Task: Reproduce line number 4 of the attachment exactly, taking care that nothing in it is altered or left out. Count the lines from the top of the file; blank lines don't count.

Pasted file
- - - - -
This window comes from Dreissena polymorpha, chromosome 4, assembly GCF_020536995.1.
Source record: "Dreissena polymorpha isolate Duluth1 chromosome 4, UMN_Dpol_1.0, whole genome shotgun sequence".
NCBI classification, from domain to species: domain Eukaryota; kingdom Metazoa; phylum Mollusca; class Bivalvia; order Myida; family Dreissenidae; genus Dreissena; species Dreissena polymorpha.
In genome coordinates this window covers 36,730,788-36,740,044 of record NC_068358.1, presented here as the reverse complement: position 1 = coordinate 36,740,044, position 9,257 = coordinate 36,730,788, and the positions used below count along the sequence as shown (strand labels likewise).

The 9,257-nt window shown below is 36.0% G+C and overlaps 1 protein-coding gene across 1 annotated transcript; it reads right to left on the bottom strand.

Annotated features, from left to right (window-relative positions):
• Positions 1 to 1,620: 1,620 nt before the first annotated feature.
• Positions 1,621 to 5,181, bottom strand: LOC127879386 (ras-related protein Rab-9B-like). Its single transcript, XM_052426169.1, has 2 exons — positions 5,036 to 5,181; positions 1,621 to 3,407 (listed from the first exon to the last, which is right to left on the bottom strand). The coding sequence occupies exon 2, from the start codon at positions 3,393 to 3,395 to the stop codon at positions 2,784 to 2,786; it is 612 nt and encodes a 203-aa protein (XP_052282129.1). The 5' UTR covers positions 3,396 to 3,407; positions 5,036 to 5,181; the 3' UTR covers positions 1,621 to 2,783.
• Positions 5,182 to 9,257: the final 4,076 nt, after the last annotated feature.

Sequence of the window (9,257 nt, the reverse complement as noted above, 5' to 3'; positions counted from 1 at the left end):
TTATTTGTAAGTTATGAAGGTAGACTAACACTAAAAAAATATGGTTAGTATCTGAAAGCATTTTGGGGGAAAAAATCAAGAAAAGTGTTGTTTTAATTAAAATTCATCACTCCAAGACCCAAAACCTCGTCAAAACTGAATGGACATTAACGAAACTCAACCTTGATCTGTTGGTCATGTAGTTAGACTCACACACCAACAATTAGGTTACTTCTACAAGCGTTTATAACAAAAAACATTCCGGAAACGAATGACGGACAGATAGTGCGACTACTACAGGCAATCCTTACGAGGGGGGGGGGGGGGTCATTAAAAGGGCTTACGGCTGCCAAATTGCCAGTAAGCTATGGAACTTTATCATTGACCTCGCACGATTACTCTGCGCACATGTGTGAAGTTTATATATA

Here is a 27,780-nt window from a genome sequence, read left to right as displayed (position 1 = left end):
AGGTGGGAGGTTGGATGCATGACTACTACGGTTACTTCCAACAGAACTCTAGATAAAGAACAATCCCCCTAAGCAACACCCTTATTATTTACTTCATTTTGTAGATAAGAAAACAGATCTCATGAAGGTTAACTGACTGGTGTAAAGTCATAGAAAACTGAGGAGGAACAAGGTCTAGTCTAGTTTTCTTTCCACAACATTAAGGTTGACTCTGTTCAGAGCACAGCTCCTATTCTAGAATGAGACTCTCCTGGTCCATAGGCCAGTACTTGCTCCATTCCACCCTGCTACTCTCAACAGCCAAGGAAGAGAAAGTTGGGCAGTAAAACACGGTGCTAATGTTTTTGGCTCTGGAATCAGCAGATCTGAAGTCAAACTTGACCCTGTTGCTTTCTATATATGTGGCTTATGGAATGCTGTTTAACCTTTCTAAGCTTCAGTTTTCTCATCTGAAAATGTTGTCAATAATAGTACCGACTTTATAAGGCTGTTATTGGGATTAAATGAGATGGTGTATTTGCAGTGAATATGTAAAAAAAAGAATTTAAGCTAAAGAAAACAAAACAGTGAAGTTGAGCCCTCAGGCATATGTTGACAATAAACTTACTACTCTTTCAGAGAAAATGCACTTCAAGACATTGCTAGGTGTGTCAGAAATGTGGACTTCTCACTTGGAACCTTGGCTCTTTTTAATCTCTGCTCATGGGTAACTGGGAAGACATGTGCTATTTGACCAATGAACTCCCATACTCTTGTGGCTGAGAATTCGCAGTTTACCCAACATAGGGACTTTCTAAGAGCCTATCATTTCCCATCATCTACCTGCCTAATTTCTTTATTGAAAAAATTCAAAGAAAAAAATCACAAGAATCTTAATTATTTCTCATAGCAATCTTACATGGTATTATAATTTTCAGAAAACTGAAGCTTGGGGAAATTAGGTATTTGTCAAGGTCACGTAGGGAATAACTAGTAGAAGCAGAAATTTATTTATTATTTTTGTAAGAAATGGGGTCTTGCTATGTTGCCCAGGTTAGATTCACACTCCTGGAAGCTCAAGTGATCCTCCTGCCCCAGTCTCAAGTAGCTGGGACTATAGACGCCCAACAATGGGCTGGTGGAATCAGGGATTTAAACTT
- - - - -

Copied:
In genome coordinates this window covers 36,730,788-36,740,044 of record NC_068358.1, presented here as the reverse complement: position 1 = coordinate 36,740,044, position 9,257 = coordinate 36,730,788, and the positions used below count along the sequence as shown (strand labels likewise).